At loggerheads, over Lord Buddha

Nepal banned the Bollywood movie, Chandni Chowk to China following protests over a scene suggesting that Lord Gautam Buddha was born in India, reports Anirban Roy.
HT Image
HT Image
Updated on Feb 21, 2009 01:29 PM IST
Copy Link
Hindustan Times | By, Kathmandu

Nepal banned the Bollywood movie, Chandni Chowk to China following protests over a scene suggesting that Lord Gautam Buddha was born in India.

Earlier, the Nepal government had to shelve plans to inscribe Lord Buddha’s picture on paper currencies (to replace the picture of Shah Kings) after the democratic transformation of the country.

Despite being a Hindu-majority state, Nepal seems to have a soft corner for Buddhism. Devotees were against the government’s move to ‘commercialise’ Lord Buddha’s image.

Surprisingly, people in Nepal are turning a blind eye to the large-scale abuse of Lord Buddha’s name in Nepal, especially in Kathmandu.

“How will one feel when tourists see that we have named our bars as Funky Buddha?” said businessman from Thamel, Ramesh Shrestha. Sadly, Lord Buddha’s statues and the Buddhist stupas in and around Kathmandu are also badly maintained.

Surprisingly, Buddhism also did not spread much in Nepal, his birthplace. Rather, it was accepted in faraway places.

Moreover, over 2,550 years of his birth later, at least two Nepalese ethnic groups — Newars and Tharus — debate that the great saint belonged to them. The Tharus, an ethnic group found in the south mid-western districts of Nepal, also claim that Lord Buddha belonged to their community.

Author of the book, The Great Sons of the Tharus: Sakyamuni Buddha and Emperor Ashoka, Subodh Kumar Singh claimed that the Tharus, since sixth century BC, were subjects of Sakya Dynasty of Kapilavastu (Lord Buddha’s Kingdom).

“It is totally wrong to claim that Lord Buddha did not belong to us,” said information officer of Lumbini Development Trust, Keshav Choudhury. The Newaris are people from the hills, and Lord Buddha was born amongst us in the plains.”

“The ruins around Tilaurakot (28 km west of Lumbini) was Kapilavstu (Lord Buddha’s capital),” Choudhury, who also belonged to Tharu community, said, adding that there has been a sinister design by some people to create confusion.

However, Newars, the indigenous ethic population of Kathmandu Valley, too claim that Lord Buddha belonged to their community. “There is no doubt that he (Lord Buddha) was a Newari,” said Ganesh Ballabh Pradhan (70), a veteran journalist.

While the Newars and Tharus are at loggerheads over Lord Buddha’s ethnic origin, people in Nepal are curious to know about the great sage’s origin.

SHARE THIS ARTICLE ON
  • ABOUT THE AUTHOR

    Anirban Roy is the Deputy Resident Editor of HT’s Bhopal and Indore editions. A journalist for last 22 years, he has reported from India’s north-east and closely covered the Maoists’ Peoples’ War in Nepal.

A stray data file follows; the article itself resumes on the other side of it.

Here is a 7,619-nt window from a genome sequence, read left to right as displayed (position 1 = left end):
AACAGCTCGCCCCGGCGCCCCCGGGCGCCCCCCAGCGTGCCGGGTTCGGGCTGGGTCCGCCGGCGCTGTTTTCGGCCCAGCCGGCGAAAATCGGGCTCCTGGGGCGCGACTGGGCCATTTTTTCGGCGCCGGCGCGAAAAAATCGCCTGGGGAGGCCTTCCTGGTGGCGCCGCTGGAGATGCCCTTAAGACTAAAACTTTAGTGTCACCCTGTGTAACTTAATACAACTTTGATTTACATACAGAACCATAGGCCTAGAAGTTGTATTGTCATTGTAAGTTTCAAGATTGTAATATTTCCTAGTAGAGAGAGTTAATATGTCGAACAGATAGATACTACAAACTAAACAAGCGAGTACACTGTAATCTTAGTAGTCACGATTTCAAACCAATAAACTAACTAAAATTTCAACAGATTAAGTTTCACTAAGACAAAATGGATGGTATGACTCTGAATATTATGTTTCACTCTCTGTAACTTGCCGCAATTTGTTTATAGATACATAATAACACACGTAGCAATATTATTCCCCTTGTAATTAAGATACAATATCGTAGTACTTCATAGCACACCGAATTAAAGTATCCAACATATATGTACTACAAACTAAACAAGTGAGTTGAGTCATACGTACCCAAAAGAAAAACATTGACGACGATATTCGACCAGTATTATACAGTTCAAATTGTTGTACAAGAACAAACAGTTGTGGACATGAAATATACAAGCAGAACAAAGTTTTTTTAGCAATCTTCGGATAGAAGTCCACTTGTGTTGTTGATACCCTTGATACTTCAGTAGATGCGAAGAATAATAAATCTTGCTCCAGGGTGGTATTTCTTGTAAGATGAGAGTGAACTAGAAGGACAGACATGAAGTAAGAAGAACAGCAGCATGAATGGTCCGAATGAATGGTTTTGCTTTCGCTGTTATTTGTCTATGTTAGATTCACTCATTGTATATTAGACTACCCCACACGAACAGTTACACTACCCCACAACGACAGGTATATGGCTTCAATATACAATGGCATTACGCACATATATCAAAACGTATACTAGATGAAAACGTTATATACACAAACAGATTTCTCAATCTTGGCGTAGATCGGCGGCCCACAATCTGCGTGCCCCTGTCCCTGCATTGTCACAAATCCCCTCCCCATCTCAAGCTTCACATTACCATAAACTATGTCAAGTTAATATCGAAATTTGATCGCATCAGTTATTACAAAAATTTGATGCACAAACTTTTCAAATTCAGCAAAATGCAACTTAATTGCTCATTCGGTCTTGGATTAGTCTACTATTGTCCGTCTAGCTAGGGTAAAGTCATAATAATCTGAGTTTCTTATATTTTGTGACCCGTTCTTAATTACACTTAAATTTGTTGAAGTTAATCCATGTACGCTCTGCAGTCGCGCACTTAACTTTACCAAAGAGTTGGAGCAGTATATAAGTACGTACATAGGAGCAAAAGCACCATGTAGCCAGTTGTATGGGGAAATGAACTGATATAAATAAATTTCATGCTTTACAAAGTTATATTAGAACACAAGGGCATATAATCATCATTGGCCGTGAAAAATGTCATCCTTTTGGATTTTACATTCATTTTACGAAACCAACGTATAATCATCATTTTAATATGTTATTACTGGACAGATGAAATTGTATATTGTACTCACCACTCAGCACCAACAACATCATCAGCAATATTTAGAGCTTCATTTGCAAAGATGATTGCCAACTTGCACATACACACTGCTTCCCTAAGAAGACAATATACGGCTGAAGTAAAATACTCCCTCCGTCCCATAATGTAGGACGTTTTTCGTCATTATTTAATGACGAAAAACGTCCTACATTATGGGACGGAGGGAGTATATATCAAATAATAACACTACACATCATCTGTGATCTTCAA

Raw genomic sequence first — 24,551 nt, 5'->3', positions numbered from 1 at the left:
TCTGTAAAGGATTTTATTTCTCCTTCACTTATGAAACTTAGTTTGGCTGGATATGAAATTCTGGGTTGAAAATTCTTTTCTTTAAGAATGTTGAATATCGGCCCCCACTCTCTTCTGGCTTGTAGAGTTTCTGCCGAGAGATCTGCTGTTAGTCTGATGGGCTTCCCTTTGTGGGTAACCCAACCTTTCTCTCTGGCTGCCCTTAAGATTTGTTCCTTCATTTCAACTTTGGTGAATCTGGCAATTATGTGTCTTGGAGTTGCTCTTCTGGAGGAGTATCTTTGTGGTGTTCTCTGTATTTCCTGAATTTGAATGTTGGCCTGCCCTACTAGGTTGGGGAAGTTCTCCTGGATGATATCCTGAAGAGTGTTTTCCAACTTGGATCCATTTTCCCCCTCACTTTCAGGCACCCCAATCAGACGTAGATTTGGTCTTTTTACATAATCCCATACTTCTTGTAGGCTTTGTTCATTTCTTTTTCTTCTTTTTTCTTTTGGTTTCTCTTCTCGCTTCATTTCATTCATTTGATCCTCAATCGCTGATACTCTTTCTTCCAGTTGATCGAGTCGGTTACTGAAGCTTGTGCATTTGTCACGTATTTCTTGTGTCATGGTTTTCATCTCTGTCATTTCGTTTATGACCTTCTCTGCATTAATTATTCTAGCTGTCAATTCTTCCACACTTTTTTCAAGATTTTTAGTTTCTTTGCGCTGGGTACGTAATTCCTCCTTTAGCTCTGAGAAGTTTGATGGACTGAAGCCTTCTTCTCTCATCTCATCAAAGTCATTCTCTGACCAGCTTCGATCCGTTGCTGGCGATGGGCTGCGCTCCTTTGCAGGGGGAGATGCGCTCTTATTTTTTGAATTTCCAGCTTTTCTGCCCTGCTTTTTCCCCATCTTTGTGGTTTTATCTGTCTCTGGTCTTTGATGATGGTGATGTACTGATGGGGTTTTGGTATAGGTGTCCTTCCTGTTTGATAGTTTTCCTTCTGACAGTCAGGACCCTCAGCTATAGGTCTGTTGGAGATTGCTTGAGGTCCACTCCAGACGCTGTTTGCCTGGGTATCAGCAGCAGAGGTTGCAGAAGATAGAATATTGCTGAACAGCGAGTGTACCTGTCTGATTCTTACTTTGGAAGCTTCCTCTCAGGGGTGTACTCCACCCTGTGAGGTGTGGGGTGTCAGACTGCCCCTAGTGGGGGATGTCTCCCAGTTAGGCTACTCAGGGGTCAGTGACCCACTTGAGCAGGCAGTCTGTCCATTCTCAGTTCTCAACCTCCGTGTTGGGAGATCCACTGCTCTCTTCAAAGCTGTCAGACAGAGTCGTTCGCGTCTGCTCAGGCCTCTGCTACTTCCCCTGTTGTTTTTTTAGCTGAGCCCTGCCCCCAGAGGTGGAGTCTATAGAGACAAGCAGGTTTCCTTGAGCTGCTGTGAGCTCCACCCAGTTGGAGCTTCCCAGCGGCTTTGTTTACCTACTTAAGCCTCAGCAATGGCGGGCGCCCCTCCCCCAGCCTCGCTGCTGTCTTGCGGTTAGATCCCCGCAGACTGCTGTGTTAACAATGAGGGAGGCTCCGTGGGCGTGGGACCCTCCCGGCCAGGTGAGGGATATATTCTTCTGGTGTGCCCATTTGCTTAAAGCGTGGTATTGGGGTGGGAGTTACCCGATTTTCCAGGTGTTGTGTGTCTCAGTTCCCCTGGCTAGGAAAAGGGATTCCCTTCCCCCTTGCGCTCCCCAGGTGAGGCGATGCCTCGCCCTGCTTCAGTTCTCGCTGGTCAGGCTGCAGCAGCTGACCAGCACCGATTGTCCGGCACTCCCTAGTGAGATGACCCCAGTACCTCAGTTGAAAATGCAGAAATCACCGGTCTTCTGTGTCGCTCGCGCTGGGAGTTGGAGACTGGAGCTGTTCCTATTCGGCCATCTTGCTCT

Close Story
QUICKREADS

Less time to read?

Try Quickreads

  • Russian President Vladimir Putin.

    Russia defaults on foreign debt for first time in a century | 5 points

    Russia defaulted on its foreign-currency sovereign debt for the first time in more than a century, a result of its further alienation from the global financial system following West-led sanctions imposed over its war in Ukraine. “There is money and there is also the readiness to pay," Russian finance minister Anton Siluanov said last month. “This situation, artificially created by an unfriendly country, will not have any effect on Russians' quality of life.”

  • The UNODC report also noted that conflict could shift and disrupt drug trafficking routes, with suggestions that trafficking in Ukraine has fallen since early 2022.

    Ukraine war could boost illegal drug production: United Nations

    The war in Ukraine could allow illegal drug production to flourish, while the opium market's future hinges on the fate of crisis-wracked Afghanistan, the United Nations warned Monday.

  • Pakistan prime minister Shehbaz Sharif and Imran Khan,

    Shehbaz Sharif blames Imran Khan for rise of terror incidents in Pak: Report

    Pakistan prime minister Shehbaz Sharif on Sunday slammed the country's former government - led by Imran Khan - for its failure to implement the National Action Plan against terrorism. Slamming the Pakistani prime minister, Khan - during a meeting - reportedly referred to the rise in terrorism-related incidents during the last four years, against the backdrop of a 56 percent surge in the number of terror attacks in 2021.

  • Russian President Vladimir Putin. 

    As G7 bashes him, Putin to make 1st foreign trip since Ukraine war

    Russian president Vladimir Putin is set to make his first international trips since ordering the invasion of Ukraine on February 24 this year. Putin will be visiting Tajikistan and Turkmenistan, reported news agency Reuters, citing local media, adding that the Russian president will also meet Indonesian president Joko Widodo for talks in Moscow post the two visits.

  • Cannabis use has risen with legalization and Covid lockdowns: UN report

    Cannabis use has risen with legalization and Covid lockdowns: UN report

    Places including U.S. states that have legalized cannabis appear to have increased its regular use, while COVID lockdowns had a similar effect, raising the risk of depression and suicide, a U.N. report said on Monday. Various U.S. states have legalized non-medical use of cannabis, starting with Washington and Colorado in 2012. Uruguay legalized it in 2013, as did Canada in 2018. Others have taken similar steps but the report focused on those three countries.

SHARE
Story Saved
×
Saved Articles
Following
My Reads
Sign out
New Delhi 0C
Monday, June 27, 2022